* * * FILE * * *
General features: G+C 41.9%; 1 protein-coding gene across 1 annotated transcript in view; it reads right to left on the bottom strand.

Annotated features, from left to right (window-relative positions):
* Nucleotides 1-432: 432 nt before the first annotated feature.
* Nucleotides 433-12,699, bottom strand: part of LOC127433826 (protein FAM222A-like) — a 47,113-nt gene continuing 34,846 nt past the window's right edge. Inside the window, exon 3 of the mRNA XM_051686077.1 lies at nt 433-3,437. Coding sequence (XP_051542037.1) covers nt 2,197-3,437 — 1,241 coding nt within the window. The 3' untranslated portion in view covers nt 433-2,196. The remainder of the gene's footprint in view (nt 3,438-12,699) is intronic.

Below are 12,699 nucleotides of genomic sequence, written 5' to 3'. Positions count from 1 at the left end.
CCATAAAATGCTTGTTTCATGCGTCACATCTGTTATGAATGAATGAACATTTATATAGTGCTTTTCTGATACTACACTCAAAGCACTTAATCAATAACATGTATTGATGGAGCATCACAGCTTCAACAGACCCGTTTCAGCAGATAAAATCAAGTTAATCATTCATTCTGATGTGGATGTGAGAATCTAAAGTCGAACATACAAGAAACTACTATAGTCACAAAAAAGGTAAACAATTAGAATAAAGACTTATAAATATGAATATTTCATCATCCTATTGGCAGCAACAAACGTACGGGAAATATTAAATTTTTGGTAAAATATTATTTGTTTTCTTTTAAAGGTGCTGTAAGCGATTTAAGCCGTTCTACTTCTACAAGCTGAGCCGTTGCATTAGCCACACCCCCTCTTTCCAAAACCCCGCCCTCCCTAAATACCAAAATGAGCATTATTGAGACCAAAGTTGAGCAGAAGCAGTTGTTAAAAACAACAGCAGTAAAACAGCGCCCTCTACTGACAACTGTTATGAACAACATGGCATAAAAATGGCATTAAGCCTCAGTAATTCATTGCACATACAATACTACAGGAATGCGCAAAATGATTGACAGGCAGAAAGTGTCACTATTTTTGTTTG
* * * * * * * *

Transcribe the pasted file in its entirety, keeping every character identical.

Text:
General features: G+C 41.9%; 1 protein-coding gene across 1 annotated transcript in view; it reads right to left on the bottom strand.

Annotated features, from left to right (window-relative positions):
* Nucleotides 1-432: 432 nt before the first annotated feature.
* Nucleotides 433-12,699, bottom strand: part of LOC127433826 (protein FAM222A-like) — a 47,113-nt gene continuing 34,846 nt past the window's right edge. Inside the window, exon 3 of the mRNA XM_051686077.1 lies at nt 433-3,437. Coding sequence (XP_051542037.1) covers nt 2,197-3,437 — 1,241 coding nt within the window. The 3' untranslated portion in view covers nt 433-2,196. The remainder of the gene's footprint in view (nt 3,438-12,699) is intronic.

Below are 12,699 nucleotides of genomic sequence, written 5' to 3'. Positions count from 1 at the left end.
CCATAAAATGCTTGTTTCATGCGTCACATCTGTTATGAATGAATGAACATTTATATAGTGCTTTTCTGATACTACACTCAAAGCACTTAATCAATAACATGTATTGATGGAGCATCACAGCTTCAACAGACCCGTTTCAGCAGATAAAATCAAGTTAATCATTCATTCTGATGTGGATGTGAGAATCTAAAGTCGAACATACAAGAAACTACTATAGTCACAAAAAAGGTAAACAATTAGAATAAAGACTTATAAATATGAATATTTCATCATCCTATTGGCAGCAACAAACGTACGGGAAATATTAAATTTTTGGTAAAATATTATTTGTTTTCTTTTAAAGGTGCTGTAAGCGATTTAAGCCGTTCTACTTCTACAAGCTGAGCCGTTGCATTAGCCACACCCCCTCTTTCCAAAACCCCGCCCTCCCTAAATACCAAAATGAGCATTATTGAGACCAAAGTTGAGCAGAAGCAGTTGTTAAAAACAACAGCAGTAAAACAGCGCCCTCTACTGACAACTGTTATGAACAACATGGCATAAAAATGGCATTAAGCCTCAGTAATTCATTGCACATACAATACTACAGGAATGCGCAAAATGATTGACAGGCAGAAAGTGTCACTATTTTTGTTTG